“I’ve felt it’s harder to breathe,” Mehta said. “It’s exhausting to be in that situation. I’m frankly not surprised when people don’t feel like walking and biking is viable.”
There’s no shortage of solutions on the table. For its part, the City of Toronto included seven pages of ideas in the 2017 report. Alongside measures aimed at placing facilities that serve vulnerable groups—like daycares and long-term care homes—further away from highways, staff suggested better traffic management and placing more physical barriers and greenery around highways. Walls can stop pollutants from blowing downwind, while vegetation can intercept harmful particles.
Better air filtration in buildings could be a major help too, the report concluded, and even a portable air purifier can remove “significant levels” of fine particulate matter. In the COVID era, it’s become another intervention that could have multiple benefits.
Some activists are pushing for bigger steps. Replacing fossil fuel-powered vehicles with electric ones would help a lot, Buchanan said, though tires spinning on the road still produce particulate matter.
Swapping out aging fleets of diesel transport trucks could also make a dent. Though diesel trucks make up just 1.5 percent of the vehicles in Canada, they’re responsible for 80 percent of traffic-related emissions of particulate matter, the City of Toronto report noted. And the volume of trucks on Ontario highways has ticked up consistently for decades, doubling between 1988 and 2016.
Some steps have been taken to tighten the rules for trucks: Ontario updated its regulations in 2019, mainly cracking down on older diesel trucks. The owners of vehicles that fail emissions tests can receive a fine of $420. The province can also seize their licence plates and order that non-compliant trucks be towed away for repairs.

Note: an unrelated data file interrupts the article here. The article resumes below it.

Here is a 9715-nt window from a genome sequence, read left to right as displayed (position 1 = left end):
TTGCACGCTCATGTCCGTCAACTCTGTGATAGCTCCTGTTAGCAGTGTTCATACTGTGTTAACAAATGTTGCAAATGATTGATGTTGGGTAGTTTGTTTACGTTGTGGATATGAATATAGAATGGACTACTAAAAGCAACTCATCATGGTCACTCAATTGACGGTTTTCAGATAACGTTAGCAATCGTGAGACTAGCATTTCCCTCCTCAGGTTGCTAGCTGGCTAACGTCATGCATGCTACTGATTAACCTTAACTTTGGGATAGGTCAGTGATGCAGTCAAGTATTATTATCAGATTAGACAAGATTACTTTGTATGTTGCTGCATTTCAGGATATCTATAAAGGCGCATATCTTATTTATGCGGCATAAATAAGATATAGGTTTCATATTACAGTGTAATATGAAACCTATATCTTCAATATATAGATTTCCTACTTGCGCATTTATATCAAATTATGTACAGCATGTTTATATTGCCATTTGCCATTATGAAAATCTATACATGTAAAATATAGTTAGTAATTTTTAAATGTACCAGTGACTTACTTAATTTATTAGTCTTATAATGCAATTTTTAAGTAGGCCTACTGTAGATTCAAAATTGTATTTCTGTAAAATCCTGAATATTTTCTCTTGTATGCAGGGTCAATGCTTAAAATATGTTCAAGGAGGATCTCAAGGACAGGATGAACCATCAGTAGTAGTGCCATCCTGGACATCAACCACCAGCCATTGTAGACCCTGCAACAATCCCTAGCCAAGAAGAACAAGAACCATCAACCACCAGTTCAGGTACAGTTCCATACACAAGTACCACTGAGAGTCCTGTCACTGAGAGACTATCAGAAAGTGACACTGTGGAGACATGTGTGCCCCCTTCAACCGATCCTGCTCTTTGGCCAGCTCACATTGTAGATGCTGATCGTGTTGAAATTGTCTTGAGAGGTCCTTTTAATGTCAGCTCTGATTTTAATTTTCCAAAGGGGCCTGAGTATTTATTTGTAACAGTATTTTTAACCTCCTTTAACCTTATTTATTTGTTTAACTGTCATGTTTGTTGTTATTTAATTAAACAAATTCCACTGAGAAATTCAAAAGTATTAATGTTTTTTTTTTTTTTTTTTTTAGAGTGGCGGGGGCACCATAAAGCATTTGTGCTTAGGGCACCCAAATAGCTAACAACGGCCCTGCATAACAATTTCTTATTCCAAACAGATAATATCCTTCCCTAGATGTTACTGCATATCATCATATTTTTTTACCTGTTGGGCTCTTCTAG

But more could be done. The technology needed to make electric transport trucks is still in development, but even new fossil fuel-powered transport trucks are significantly cleaner than older models. Brook said governments could incentivize trucking companies to upgrade by subsidizing or providing tax credits for retrofits and new vehicles, and by only granting public contracts to companies using the cleanest technology. That’s been done in California, where lawmakers pushed to cut emissions from freight movement along key corridors in the late 2000s.
“It’s had measurable health benefits,” Brook said of the change. In the years after the change, lower income people with certain chronic breathing conditions who lived near highways went to emergency rooms less often, according to a study published in 2021. “California has done it, we can do it.”
It’s also important that decision-makers here not build any more highways, Buchanan said. The Ontario government is currently seeking to build two, Highway 413 and the Bradford Bypass, through the protected Greenbelt north of Toronto.
“If we have the opportunity to simply not build them, that is the no-brainer solution right there,” she said. It would also help if cities focused on building compact neighbourhoods that encourage people to drive less, she added, instead of sprawling developments that incentivize cars. The Doug Ford government has also eliminated tolls on two Durham Region highways, east of Toronto, a measure that could increase congestion and emissions along with it.
“We need to start investing much, much, much more heavily in ways to get around that don’t use highways and huge vehicles that create all this air pollution,” she said. “Things like better transit.”
Even though reducing pollution from traffic would likely save governments money in the long run by cutting healthcare costs, political decisions are often driven by short-term gain, Brook said. Still, we’ve done it before—as when Canada and the U.S. worked together to pen an agreement in 1991 that drastically cut the emissions that cause acid rain.
Brook said he hopes politicians and citizens can use the tool his team is working on to find places where changes are most urgently needed, and to track progress.
The data—and the solutions—will be there whenever politicians are ready to do something.